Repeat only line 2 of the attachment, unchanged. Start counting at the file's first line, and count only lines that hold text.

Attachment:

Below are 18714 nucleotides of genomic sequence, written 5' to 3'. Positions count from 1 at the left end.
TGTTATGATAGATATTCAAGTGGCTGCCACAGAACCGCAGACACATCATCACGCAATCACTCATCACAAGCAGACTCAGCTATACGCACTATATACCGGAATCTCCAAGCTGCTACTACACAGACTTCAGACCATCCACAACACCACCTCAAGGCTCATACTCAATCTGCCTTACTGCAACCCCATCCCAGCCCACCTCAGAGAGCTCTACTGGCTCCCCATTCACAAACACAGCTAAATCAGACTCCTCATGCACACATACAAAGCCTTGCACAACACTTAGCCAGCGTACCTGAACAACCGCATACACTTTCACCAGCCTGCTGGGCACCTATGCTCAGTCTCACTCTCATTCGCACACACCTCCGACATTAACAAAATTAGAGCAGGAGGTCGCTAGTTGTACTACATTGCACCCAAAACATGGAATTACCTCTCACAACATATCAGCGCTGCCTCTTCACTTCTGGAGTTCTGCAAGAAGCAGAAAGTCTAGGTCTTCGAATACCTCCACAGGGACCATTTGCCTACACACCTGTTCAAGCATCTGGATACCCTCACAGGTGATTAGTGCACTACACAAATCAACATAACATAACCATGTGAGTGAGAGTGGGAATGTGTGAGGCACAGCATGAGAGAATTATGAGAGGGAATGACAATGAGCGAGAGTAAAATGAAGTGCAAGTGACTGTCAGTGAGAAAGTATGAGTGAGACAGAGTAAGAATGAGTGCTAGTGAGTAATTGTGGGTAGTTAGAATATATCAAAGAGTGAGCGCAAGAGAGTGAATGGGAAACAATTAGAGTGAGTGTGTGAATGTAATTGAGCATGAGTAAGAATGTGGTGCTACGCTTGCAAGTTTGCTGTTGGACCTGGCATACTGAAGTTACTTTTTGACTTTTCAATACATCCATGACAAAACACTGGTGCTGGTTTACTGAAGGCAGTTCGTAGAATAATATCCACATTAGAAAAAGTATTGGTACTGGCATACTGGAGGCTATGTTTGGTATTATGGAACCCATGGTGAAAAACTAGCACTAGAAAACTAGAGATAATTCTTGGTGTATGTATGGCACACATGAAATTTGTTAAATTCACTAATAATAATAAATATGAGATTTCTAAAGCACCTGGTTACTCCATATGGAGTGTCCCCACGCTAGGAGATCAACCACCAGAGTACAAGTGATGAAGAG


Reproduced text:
TGTTATGATAGATATTCAAGTGGCTGCCACAGAACCGCAGACACATCATCACGCAATCACTCATCACAAGCAGACTCAGCTATACGCACTATATACCGGAATCTCCAAGCTGCTACTACACAGACTTCAGACCATCCACAACACCACCTCAAGGCTCATACTCAATCTGCCTTACTGCAACCCCATCCCAGCCCACCTCAGAGAGCTCTACTGGCTCCCCATTCACAAACACAGCTAAATCAGACTCCTCATGCACACATACAAAGCCTTGCACAACACTTAGCCAGCGTACCTGAACAACCGCATACACTTTCACCAGCCTGCTGGGCACCTATGCTCAGTCTCACTCTCATTCGCACACACCTCCGACATTAACAAAATTAGAGCAGGAGGTCGCTAGTTGTACTACATTGCACCCAAAACATGGAATTACCTCTCACAACATATCAGCGCTGCCTCTTCACTTCTGGAGTTCTGCAAGAAGCAGAAAGTCTAGGTCTTCGAATACCTCCACAGGGACCATTTGCCTACACACCTGTTCAAGCATCTGGATACCCTCACAGGTGATTAGTGCACTACACAAATCAACATAACATAACCATGTGAGTGAGAGTGGGAATGTGTGAGGCACAGCATGAGAGAATTATGAGAGGGAATGACAATGAGCGAGAGTAAAATGAAGTGCAAGTGACTGTCAGTGAGAAAGTATGAGTGAGACAGAGTAAGAATGAGTGCTAGTGAGTAATTGTGGGTAGTTAGAATATATCAAAGAGTGAGCGCAAGAGAGTGAATGGGAAACAATTAGAGTGAGTGTGTGAATGTAATTGAGCATGAGTAAGAATGTGGTGCTACGCTTGCAAGTTTGCTGTTGGACCTGGCATACTGAAGTTACTTTTTGACTTTTCAATACATCCATGACAAAACACTGGTGCTGGTTTACTGAAGGCAGTTCGTAGAATAATATCCACATTAGAAAAAGTATTGGTACTGGCATACTGGAGGCTATGTTTGGTATTATGGAACCCATGGTGAAAAACTAGCACTAGAAAACTAGAGATAATTCTTGGTGTATGTATGGCACACATGAAATTTGTTAAATTCACTAATAATAATAAATATGAGATTTCTAAAGCACCTGGTTACTCCATATGGAGTGTCCCCACGCTAGGAGATCAACCACCAGAGTACAAGTGATGAAGAG